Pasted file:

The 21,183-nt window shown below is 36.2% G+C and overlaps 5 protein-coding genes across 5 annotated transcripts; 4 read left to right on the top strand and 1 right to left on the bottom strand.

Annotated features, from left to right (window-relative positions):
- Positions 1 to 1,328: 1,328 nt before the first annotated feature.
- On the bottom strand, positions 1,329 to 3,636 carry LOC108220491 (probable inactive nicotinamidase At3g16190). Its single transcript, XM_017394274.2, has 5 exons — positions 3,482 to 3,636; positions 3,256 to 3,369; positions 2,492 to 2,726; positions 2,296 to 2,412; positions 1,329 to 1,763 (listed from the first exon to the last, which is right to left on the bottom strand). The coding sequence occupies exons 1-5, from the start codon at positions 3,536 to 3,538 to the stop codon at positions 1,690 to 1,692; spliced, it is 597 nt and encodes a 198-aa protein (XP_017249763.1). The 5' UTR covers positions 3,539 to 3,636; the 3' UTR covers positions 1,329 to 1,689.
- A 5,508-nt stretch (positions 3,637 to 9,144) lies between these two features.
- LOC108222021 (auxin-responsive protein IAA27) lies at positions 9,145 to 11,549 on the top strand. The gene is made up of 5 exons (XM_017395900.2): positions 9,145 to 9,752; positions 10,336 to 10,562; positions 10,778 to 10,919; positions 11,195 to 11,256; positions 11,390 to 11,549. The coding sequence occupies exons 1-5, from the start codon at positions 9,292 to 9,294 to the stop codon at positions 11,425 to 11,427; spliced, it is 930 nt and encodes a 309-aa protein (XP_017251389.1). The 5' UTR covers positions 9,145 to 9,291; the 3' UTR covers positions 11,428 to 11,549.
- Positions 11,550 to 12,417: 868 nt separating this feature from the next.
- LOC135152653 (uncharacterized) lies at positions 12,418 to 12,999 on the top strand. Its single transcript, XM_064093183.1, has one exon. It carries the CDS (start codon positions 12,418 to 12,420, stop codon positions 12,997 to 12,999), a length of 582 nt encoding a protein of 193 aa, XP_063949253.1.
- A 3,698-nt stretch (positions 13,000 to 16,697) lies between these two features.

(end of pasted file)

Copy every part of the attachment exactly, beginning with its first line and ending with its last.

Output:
The 21,183-nt window shown below is 36.2% G+C and overlaps 5 protein-coding genes across 5 annotated transcripts; 4 read left to right on the top strand and 1 right to left on the bottom strand.

Annotated features, from left to right (window-relative positions):
- Positions 1 to 1,328: 1,328 nt before the first annotated feature.
- On the bottom strand, positions 1,329 to 3,636 carry LOC108220491 (probable inactive nicotinamidase At3g16190). Its single transcript, XM_017394274.2, has 5 exons — positions 3,482 to 3,636; positions 3,256 to 3,369; positions 2,492 to 2,726; positions 2,296 to 2,412; positions 1,329 to 1,763 (listed from the first exon to the last, which is right to left on the bottom strand). The coding sequence occupies exons 1-5, from the start codon at positions 3,536 to 3,538 to the stop codon at positions 1,690 to 1,692; spliced, it is 597 nt and encodes a 198-aa protein (XP_017249763.1). The 5' UTR covers positions 3,539 to 3,636; the 3' UTR covers positions 1,329 to 1,689.
- A 5,508-nt stretch (positions 3,637 to 9,144) lies between these two features.
- LOC108222021 (auxin-responsive protein IAA27) lies at positions 9,145 to 11,549 on the top strand. The gene is made up of 5 exons (XM_017395900.2): positions 9,145 to 9,752; positions 10,336 to 10,562; positions 10,778 to 10,919; positions 11,195 to 11,256; positions 11,390 to 11,549. The coding sequence occupies exons 1-5, from the start codon at positions 9,292 to 9,294 to the stop codon at positions 11,425 to 11,427; spliced, it is 930 nt and encodes a 309-aa protein (XP_017251389.1). The 5' UTR covers positions 9,145 to 9,291; the 3' UTR covers positions 11,428 to 11,549.
- Positions 11,550 to 12,417: 868 nt separating this feature from the next.
- LOC135152653 (uncharacterized) lies at positions 12,418 to 12,999 on the top strand. Its single transcript, XM_064093183.1, has one exon. It carries the CDS (start codon positions 12,418 to 12,420, stop codon positions 12,997 to 12,999), a length of 582 nt encoding a protein of 193 aa, XP_063949253.1.
- A 3,698-nt stretch (positions 13,000 to 16,697) lies between these two features.